Some within the Catholic blogosphere and on social networks responded to the news that both the Republican candidate and the Democratic candidate for the U.S. Presidency were invited to speak at the annual Al Smith Dinner on October 18th. The blogosphere heated up with some rather uncharitable words over the invitation even being extended to Barack Obama. The spokesman for the Archdiocese, Joseph Zwilling explained, "It is the tradition of the Smith dinner to invite the presidential candidates in the presidential election years in the spirit of nonpartisanship, good humor and good fellowship." However, the controversy would not go away and took on a life of its own.
I understood the concern over this President's attendance at the banquet. After all, he has shown hostility toward the Catholic Church, has not respected religious liberty, is an ardent opponent of the fundamental human right to life and refuses to defend marriage against horrendous assaults. However, what was truly disheartening to me were some disparaging and denigrating comments directed toward the Cardinal Archbishop of New York, Timothy Dolan, by some Catholics.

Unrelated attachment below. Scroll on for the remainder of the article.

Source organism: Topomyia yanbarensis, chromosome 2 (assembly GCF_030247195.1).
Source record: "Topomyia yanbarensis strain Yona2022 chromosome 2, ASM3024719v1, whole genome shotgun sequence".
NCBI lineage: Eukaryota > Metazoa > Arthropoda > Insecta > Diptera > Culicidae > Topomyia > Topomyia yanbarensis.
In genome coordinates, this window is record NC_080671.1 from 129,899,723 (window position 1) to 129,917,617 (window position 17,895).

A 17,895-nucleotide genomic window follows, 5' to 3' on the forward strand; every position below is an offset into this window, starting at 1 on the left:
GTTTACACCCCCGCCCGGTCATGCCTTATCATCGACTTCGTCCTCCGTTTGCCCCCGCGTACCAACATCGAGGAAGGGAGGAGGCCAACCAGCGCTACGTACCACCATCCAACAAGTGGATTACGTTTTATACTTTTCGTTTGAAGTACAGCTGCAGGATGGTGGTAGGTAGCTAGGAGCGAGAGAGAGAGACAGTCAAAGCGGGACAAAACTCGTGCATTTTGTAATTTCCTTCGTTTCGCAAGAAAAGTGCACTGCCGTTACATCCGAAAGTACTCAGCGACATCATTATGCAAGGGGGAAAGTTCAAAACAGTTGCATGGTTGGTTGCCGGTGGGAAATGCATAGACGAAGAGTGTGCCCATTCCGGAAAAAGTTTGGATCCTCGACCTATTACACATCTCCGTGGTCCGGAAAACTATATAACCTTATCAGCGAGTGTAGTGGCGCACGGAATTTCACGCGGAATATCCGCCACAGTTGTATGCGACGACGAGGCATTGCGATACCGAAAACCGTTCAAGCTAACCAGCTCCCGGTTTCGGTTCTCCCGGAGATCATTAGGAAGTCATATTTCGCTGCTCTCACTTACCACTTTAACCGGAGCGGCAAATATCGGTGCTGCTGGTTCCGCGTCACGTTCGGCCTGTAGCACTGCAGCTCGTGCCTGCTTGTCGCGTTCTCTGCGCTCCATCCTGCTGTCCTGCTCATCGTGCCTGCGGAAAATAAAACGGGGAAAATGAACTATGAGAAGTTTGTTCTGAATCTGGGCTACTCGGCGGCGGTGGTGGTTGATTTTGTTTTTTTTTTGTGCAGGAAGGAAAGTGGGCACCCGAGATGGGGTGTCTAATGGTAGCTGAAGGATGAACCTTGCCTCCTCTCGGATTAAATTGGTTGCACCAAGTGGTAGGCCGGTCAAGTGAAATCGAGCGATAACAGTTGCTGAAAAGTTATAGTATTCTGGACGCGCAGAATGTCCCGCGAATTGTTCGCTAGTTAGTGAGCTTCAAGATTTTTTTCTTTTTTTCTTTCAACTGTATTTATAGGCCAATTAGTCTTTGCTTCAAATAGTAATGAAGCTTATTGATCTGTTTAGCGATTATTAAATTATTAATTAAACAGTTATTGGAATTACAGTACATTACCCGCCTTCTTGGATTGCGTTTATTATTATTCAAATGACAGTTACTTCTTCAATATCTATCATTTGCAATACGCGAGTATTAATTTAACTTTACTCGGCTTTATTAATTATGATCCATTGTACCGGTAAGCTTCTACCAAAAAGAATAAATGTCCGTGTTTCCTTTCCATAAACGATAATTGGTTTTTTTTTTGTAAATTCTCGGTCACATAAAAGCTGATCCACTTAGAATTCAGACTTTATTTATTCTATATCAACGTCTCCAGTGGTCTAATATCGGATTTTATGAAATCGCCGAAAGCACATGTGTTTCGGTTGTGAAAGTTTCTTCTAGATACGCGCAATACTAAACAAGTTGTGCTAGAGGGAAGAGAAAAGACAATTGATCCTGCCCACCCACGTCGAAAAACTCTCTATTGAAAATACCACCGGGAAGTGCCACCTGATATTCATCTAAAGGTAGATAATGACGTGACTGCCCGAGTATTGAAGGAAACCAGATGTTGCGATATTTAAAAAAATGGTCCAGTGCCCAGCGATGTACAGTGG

This man is a champion of the Church and a light in an otherwise dark moment in our Nation's history. He loves the Lord and the Catholic Church he serves with an infectious enthusiasm borne of a sincere, living Christian faith. He is comfortable in his own skin, at ease with the use of the media, filled with the Holy Spirit, and eager to share the Gospel which is found in its fullness within the heart of the Catholic Church.
No matter where an attack or a challenge comes from against the Church, this gutsy but gregarious Bishop goes out to greet them and does not back down. He is fearless. He is precisely who we need at the helm of the United States Conference of Catholic Bishops in this critical hour. He does more than defend the Church, he proclaims with confidence that she bears the saving message the whole world needs to hear. He extends an invitation to everyone to find their home in the Church which is meant to become the home of the whole human race.